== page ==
dw003 - Samsa - Mechanically Seperated

Electroambient Space - Phil Derby (c) 2004
If you don't get this title, pick up a can of turkey chili on your next trip to the grocery store. Mechanically Separated is the perfect name for a set of outtakes and unreleased tracks from Samsa's two previous CDs. The sound and mood are much the same, "Consulting The Oracle" bearing the familiar dark textures with water elements and a certain grittiness that appeals to the senses. "Long Time No More" is smoother, more ethereal and comparatively bright. "Ubligum Day (early version)" is a bit stripped down and not quite as dark as the version on Sounds Good On Paper, with emphasis on layers of vocal samples rather than deep drones. "Back Wash" is expansive, swirling and reverberating into infinity, very nice. Equally good if not better is "Chaotic Space," a completely atonal piece that will test your stereo's bass response. The percolating effects remind me somewhat of the Forbidden Planet soundtrack. "Target To Far" (should that be "Too?") is an excellent example of how a simple drone can be an effective tool in the right hands, beautifully done. Mechanically Separated is a worthy companion to Samsa's other two discs.

All Music Guide - Jim Brenholts (c) 2003
Nathan Larson, a.k.a. Samsa, performs on voice distortion, drones and altered percussion. "Mechanically Separated" is a set of "b-sides", outtakes and alternate versions from Nathan's first two CD's - "The Laurentian Divide" and "Sounds Good on Paper." These pieces are every bit as dark and cold as their counterparts. Nathan's penchant for warping the spit out of his sounds serves him well. These dark atmospheres are eerie and confusing and very cool!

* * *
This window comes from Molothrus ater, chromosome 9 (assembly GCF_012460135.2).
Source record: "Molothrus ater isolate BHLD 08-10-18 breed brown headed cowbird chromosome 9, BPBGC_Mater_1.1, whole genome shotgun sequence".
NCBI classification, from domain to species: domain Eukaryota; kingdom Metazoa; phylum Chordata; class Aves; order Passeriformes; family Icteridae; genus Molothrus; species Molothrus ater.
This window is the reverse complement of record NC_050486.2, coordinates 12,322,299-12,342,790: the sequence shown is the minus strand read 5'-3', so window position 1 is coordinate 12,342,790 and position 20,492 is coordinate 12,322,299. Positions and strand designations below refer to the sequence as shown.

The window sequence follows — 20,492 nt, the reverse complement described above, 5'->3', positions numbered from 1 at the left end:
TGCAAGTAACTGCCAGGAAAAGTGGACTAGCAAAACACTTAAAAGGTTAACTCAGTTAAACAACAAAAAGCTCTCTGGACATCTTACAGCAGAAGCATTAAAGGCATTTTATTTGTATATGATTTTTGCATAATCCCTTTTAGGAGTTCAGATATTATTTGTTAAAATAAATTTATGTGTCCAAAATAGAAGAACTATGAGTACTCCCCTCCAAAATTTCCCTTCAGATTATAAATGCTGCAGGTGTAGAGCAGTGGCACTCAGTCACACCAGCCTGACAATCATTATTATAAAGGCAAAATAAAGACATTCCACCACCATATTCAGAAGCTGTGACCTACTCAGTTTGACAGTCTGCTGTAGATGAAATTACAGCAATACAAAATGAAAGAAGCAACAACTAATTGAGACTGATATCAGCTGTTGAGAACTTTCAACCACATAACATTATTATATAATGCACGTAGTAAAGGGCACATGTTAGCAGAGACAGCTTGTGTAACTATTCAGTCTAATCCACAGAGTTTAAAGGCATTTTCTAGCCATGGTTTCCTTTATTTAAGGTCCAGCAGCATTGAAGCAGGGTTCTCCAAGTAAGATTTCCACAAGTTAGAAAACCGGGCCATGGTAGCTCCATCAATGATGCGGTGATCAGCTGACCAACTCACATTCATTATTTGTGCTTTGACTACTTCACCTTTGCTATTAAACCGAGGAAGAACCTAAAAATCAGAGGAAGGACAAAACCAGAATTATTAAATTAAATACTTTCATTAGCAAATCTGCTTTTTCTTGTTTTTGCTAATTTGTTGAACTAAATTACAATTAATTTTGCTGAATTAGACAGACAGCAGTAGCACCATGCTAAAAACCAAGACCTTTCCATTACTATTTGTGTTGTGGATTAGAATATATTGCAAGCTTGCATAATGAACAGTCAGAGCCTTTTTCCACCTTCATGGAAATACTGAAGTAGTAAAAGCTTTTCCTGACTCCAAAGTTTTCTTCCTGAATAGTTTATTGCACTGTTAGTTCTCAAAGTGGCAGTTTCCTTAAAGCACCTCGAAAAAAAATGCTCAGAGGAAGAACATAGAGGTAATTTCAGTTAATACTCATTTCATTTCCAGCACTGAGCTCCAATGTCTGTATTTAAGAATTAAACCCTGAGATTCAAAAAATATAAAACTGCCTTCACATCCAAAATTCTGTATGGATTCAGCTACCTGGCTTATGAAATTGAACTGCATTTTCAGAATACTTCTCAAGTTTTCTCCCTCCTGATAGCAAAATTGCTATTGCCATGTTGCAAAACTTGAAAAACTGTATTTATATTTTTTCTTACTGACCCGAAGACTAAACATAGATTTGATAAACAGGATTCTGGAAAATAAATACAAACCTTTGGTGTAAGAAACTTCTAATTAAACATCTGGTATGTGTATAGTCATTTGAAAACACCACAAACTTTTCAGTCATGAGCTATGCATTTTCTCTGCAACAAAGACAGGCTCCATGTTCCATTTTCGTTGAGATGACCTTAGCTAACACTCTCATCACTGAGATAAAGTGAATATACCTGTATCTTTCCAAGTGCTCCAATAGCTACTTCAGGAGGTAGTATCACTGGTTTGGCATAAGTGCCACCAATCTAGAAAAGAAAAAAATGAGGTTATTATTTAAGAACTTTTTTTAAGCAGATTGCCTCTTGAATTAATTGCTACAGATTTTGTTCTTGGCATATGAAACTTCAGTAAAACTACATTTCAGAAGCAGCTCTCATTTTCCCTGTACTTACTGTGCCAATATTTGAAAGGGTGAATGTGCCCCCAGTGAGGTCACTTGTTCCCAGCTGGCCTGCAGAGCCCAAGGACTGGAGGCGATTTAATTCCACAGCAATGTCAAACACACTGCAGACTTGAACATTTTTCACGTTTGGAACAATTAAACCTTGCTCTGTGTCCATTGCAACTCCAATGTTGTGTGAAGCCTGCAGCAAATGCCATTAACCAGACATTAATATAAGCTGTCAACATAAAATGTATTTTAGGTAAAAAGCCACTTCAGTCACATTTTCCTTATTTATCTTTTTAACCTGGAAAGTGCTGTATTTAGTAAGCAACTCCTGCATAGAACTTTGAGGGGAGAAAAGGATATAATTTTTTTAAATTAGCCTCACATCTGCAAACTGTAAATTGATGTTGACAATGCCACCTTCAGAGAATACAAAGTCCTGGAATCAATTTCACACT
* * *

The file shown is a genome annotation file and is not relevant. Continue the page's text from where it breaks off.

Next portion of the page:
AmbiEntrance - David Opdyke (c) 2003
Billed as "b-sides" for Samsa's The Laurentian Divide and Sounds Good On Paper, the intriguingly murky tracks of Mechanically Separated are often organically-flowing, though decidedly unnatural. .

Glowering textural glop boils and mechanical thrums hover in opening Consulting The Oracle, followed by the obtuse-yet-lovely gleams of Long Time No More. Layers of unintelligibly-blurred speech ripple like ocean waves coursing over the surface of Ubligum Day (early version). Exctingly ominous, Back Wash churns in darkly glimmering currents of shapeshifting lows and phantasmal highs.

Opening on windswept barrens, Irregular Formation (7:31) begins to radiate with strange ethereal powers; thinly wavering vapors arise and swirl over deeply droning terrains. Paper Bird (2:28) wanders through a disorienting maze of toylike twinkles and fragmented voices, finally revealing a quote of "You are special"... is that Mr. Rogers!?

Rumbling ooze spreads across the vast horizons of Dawn Key, while ghostly choirs may (or may not?) be heard far, far above. The performance of Ninety-Five (Live) concludes the disc with a more-aggressive weirdscape; sci-fi ripples, blast furnace rumbles, angelic sheens and disembodied/distorted male & female laughter converge.

Though being classified as an ep, Mechanically Separated's 10 moody slabs fill 44 minutes with somber, beat-free ambiance; inscrutable, though it's fun to try (to scrut?!). Get a peek into the creative process with these "alternate takes" and unreleased pieces... though frankly, when the material is this vague, it's hard to tie the previous versions together; as it is, I just enjoy more of Samsa's appeallingly grey aural surreality. B+

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